I have a secret

I have a secret….. I don’t like kale chips.  I know, I know, they are so nutritionally excellent, they are a great alternative to regular potato chips, they are a good way to get kids to eat kale, I know it all.  But I just don’t like them.  And after last night's umteenth time making them, following yet another recipe, I have decided to accept this fact and move on.  Not all healthy foods are for everyone and that is okay.  This doesn’t mean that I am destined to eat trans fat filled potato chips for life, it just means that I won’t be eating the healthy alternative either.

This all seems fairly simple but you would be surprised at how much this concept is not always clear to people when they find out that I am a nutritionist.  There is something about learning this information that makes people do the following :

  • tell me everything they ate yesterday

  • ask me how many calories are in the beer they are drinking

  • tell me what they just don't like (ENTER HEALTHY ALTERNATIVE HERE)

Assume that I do not need/want to know what you ate yesterday if I just met you and you are not a client of mine and that while I may know how many calories are in the beer you are drinking, its not a party trick of mine to blurt it out on command.  However, when people tell me they do not like brown rice or just can’t get into soy milk, I feel the need to discuss further.  I strongly believe that if you force yourself to eat a healthy alternative, you may be able to do this for awhile but this is not sustainable. Cabbage soup diet anyone?  Trying new foods is commendable and I will always recommend this but forcing yourself to eat chia seed pudding twice a day simply because it is healthy is not the route I would advise.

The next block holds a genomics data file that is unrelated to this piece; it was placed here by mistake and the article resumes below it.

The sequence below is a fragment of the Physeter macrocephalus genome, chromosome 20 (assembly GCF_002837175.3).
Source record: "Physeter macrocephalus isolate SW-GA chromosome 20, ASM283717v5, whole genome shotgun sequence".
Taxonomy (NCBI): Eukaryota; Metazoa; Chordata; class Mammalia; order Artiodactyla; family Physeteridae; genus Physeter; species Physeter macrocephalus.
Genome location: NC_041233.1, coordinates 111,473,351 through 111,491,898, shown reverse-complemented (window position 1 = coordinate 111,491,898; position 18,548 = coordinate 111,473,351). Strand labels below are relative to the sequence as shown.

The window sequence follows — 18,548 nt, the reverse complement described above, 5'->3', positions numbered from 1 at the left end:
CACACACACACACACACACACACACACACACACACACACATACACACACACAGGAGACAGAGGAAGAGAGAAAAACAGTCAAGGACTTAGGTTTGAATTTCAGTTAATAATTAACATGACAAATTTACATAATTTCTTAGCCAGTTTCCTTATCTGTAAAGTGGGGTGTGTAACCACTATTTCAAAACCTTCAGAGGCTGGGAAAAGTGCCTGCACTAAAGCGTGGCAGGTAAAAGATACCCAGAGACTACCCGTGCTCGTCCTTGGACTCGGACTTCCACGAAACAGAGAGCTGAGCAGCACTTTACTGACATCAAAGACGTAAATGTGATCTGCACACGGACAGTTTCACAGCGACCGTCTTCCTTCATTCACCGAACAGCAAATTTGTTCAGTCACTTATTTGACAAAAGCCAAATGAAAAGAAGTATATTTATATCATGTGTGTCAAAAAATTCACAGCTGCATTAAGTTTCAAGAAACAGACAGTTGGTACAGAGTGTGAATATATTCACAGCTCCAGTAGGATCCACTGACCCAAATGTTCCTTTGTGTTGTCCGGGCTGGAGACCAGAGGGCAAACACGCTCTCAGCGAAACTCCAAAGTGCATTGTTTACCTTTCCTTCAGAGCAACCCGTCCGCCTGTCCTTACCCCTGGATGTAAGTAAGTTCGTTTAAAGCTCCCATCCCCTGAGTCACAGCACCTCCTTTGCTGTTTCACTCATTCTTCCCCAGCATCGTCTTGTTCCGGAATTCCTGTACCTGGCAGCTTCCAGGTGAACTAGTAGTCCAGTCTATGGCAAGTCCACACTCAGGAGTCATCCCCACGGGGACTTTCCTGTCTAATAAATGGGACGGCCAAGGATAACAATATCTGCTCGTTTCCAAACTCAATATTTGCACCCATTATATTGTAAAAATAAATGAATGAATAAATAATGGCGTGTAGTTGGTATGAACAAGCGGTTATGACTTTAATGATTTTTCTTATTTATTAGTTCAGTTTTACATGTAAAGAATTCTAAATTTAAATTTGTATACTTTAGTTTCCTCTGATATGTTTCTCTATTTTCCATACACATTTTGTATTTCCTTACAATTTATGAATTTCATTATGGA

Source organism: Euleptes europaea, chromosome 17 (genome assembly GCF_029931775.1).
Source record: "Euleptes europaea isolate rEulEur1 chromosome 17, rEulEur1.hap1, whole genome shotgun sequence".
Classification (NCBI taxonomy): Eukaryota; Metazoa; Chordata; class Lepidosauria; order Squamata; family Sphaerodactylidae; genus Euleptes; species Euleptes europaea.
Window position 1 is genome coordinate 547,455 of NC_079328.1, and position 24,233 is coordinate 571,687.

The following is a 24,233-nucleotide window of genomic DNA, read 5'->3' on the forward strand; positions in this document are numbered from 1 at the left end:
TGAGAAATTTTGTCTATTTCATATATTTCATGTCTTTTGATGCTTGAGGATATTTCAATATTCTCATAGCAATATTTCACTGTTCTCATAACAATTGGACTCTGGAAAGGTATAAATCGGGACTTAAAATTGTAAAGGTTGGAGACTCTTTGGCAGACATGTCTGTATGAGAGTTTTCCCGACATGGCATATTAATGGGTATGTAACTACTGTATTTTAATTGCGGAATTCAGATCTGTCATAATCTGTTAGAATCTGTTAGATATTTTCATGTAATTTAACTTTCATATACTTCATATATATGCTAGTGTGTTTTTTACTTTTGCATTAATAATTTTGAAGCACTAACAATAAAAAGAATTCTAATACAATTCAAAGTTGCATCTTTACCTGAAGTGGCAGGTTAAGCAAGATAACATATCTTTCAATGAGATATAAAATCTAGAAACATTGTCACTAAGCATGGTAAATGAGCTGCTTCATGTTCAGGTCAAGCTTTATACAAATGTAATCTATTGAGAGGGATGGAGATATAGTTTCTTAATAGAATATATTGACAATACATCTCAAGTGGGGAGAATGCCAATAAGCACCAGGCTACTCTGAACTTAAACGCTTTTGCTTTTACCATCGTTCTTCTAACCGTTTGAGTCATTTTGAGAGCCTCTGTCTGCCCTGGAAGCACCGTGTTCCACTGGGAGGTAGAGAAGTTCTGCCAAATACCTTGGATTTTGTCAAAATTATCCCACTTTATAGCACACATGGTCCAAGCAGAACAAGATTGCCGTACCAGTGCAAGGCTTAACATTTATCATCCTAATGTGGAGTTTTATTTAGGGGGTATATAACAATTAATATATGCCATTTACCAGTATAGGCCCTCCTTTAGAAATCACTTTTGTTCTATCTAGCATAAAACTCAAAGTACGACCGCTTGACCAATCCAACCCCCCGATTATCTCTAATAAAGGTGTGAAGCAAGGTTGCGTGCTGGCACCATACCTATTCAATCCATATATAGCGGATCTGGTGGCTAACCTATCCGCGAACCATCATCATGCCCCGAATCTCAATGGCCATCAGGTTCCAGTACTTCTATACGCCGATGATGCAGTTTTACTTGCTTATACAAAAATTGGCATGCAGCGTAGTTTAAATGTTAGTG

I have found that my approach is unique and I attribute this to my road to becoming a nutritionist. I can’t say I knew at a young age that this would eventually be my profession.  If someone told me that I would be counseling people on their diets for a living, I would probably question this.  But then I gained 30 lbs of unwanted weight after a lifetime of never being concerned about my weight, diet or exercise plan. I was introduced to a nutritionist and almost immediately knew this was what I was meant to do.  She not only taught me how to eat better but provided the self confidence that I needed in a time when that was lacking.  I learned from her that I wanted to provide for other people that feeling of self empowerment and pride. (Unfortunately, I also learned a bit about obsessing and eating foods I didn’t like but forced myself to like because it was my prescribed diet.)  Hence, I bring with me a different approach. An approach that involves knowledge, empowerment, choices, and confidence. In short, I will most likely always tell you to try the kale chips but will never tell you that your happiness depends on them and depending on my mood, I may admit to you that I also don’t like them:)

Acknowledgements: Apologies to my four year old daughter who tried another batch of kale chips.  We can stick to apples, honey.  And thank you to my husband for eating all the failed kale chips proving the point that kale chips can be a healthy alternative to some folks.


 So long kale chips!

So long kale chips!

Posted on December 4, 2013 and filed under Secret.